Passing Analog Modern’s stall at BKLYN Designs, it was hard not to notice the many wooden butterflies that covered one of the walls and made their way into the company’s furniture. Wedged between each of three layers of air-dried walnut flitch, bleached maple butterfly sliding dovetails provided support for the slightly spiraling structure. When asked why so many butterflies, Buley explained, “It’s a shape that’s used in traditional woodworking, but [I’m] using it a little bit differently. Normally it’s used to suture together a big crack in a slab so it keeps pieces apart. This is kind of a reverse of the grain direction. It’s still functional but it’s a different function. I like taking old school techniques and doing something with them.”
Beyond the many hints of Buley’s appreciation for traditional craftsmanship, the designer is also concerned with how he sources his materials. He tries to use locally reclaimed woods and domestic hardwoods as much as possible. For instance, the air-dried walnut comes from just 90 miles away from a stone mason in Pennsylvania who dabbles in other things, such as harvesting wood. Buley prefers to use naturally air-dried wood as opposed to commercially, kiln-dried timber because of the natural contrast that is maintained in the process, making for a funkier material that yields more unique results.
As an alternative to new woods, Analog Modern is also always on the lookout for salvaged material that add a deeper layer of history to the designs. For instance, the Keyaki Screen was created from reclaimed Japanese Elm bought from a warehouse in DUMBO. Come to find out, the wood formerly served as posts in an old house. The pieces are joined and prominently displayed by a dovetailed oak frame which stands on top of butterfly supports, allowing the sculptural work to also stand on its own as a room divider.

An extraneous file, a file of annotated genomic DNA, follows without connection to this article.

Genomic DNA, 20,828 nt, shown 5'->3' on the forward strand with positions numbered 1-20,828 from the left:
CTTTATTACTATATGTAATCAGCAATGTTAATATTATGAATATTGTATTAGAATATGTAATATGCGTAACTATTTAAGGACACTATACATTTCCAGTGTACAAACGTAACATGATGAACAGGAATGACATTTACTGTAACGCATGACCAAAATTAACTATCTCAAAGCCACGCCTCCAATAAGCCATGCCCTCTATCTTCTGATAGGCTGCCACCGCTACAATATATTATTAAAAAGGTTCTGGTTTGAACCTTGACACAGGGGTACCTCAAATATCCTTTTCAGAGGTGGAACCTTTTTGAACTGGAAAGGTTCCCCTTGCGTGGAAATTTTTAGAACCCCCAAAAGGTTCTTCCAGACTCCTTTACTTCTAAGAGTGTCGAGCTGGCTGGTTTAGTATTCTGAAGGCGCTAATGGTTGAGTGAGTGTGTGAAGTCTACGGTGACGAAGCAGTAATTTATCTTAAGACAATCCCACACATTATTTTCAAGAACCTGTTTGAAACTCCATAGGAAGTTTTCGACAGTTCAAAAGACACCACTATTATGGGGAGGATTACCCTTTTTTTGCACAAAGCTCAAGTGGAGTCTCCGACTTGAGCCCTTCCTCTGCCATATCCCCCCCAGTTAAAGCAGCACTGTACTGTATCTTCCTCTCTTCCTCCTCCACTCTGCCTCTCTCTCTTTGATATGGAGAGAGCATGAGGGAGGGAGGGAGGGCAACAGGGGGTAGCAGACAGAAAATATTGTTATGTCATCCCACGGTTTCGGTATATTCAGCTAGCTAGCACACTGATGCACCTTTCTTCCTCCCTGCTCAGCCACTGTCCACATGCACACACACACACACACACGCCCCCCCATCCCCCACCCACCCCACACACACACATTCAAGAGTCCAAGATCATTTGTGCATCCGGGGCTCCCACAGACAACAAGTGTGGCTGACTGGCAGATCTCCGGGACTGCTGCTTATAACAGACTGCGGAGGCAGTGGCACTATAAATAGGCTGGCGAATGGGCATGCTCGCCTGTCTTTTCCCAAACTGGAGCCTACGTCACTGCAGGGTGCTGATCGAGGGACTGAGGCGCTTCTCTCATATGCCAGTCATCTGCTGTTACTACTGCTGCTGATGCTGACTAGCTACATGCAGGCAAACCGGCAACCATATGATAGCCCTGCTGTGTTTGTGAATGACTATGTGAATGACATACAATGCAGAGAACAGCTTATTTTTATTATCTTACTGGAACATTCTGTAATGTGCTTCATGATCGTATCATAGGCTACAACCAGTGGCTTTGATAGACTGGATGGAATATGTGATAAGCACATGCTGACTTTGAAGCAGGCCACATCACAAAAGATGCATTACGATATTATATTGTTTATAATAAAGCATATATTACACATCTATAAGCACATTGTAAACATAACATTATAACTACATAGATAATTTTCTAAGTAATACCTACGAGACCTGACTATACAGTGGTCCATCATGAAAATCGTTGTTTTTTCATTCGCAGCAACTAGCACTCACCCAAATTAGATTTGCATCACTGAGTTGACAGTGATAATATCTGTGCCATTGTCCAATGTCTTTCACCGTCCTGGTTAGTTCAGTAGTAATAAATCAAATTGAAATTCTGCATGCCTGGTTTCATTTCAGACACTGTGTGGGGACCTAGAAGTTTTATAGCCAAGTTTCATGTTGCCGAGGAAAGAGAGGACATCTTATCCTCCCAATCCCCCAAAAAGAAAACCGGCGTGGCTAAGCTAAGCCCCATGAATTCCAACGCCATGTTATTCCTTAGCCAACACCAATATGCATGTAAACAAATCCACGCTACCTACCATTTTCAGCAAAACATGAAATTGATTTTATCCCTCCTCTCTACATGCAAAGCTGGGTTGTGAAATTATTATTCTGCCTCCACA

Another example of Analog’s resourcefulness and appreciation for the old showed through in the a cabinet featuring an old water-main shut-off. The design was inspired by a visit Buley took to his sister in Vermont where he came across an old pulley that he incorporated into a shelf the year before. The design received a warm welcome for its interactive nature and Buley immediately began to search for used wheel structures, this time encountering the right fit on eBay. “It was such a beautiful old shape and such a utilitarian object but 120 years ago or whenever it was made, people put time into making simple things,” explains Buley.
To finish their clean designs, Analog Modern uses both water and oil-based stains and top coats drawn from traditional recipes, such as tung and citrus oil. The pieces are not only sustainable as defined by the manufacturing process, but durable as well. “The main thing I think is using joinery that lasts,” states Buley. “You can have something that’s green, green, green but then if it lasts three years then it totally doesn’t make sense. The techniques have been around long enough that they’ve proven themselves to be archival joints so taking that history and those techniques and combining them into new objects that hopefully will be heirloom pieces.”